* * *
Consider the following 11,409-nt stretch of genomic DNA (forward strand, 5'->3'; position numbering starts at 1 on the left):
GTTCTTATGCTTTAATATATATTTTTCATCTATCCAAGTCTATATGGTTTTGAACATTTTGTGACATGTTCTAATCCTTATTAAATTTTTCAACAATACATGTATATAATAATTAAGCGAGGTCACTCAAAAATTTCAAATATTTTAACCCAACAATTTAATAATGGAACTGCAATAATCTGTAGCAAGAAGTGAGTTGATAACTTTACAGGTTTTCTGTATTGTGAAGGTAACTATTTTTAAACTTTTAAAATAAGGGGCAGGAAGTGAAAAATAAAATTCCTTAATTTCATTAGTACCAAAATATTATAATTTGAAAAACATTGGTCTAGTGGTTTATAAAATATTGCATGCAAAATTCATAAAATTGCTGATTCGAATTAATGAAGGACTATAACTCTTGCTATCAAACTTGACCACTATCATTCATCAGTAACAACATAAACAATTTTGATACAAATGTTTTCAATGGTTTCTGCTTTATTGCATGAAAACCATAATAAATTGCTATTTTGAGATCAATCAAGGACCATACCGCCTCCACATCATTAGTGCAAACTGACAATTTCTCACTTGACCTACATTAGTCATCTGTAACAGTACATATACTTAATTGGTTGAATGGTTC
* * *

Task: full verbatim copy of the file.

Consider the following 11,409-nt stretch of genomic DNA (forward strand, 5'->3'; position numbering starts at 1 on the left):
GTTCTTATGCTTTAATATATATTTTTCATCTATCCAAGTCTATATGGTTTTGAACATTTTGTGACATGTTCTAATCCTTATTAAATTTTTCAACAATACATGTATATAATAATTAAGCGAGGTCACTCAAAAATTTCAAATATTTTAACCCAACAATTTAATAATGGAACTGCAATAATCTGTAGCAAGAAGTGAGTTGATAACTTTACAGGTTTTCTGTATTGTGAAGGTAACTATTTTTAAACTTTTAAAATAAGGGGCAGGAAGTGAAAAATAAAATTCCTTAATTTCATTAGTACCAAAATATTATAATTTGAAAAACATTGGTCTAGTGGTTTATAAAATATTGCATGCAAAATTCATAAAATTGCTGATTCGAATTAATGAAGGACTATAACTCTTGCTATCAAACTTGACCACTATCATTCATCAGTAACAACATAAACAATTTTGATACAAATGTTTTCAATGGTTTCTGCTTTATTGCATGAAAACCATAATAAATTGCTATTTTGAGATCAATCAAGGACCATACCGCCTCCACATCATTAGTGCAAACTGACAATTTCTCACTTGACCTACATTAGTCATCTGTAACAGTACATATACTTAATTGGTTGAATGGTTC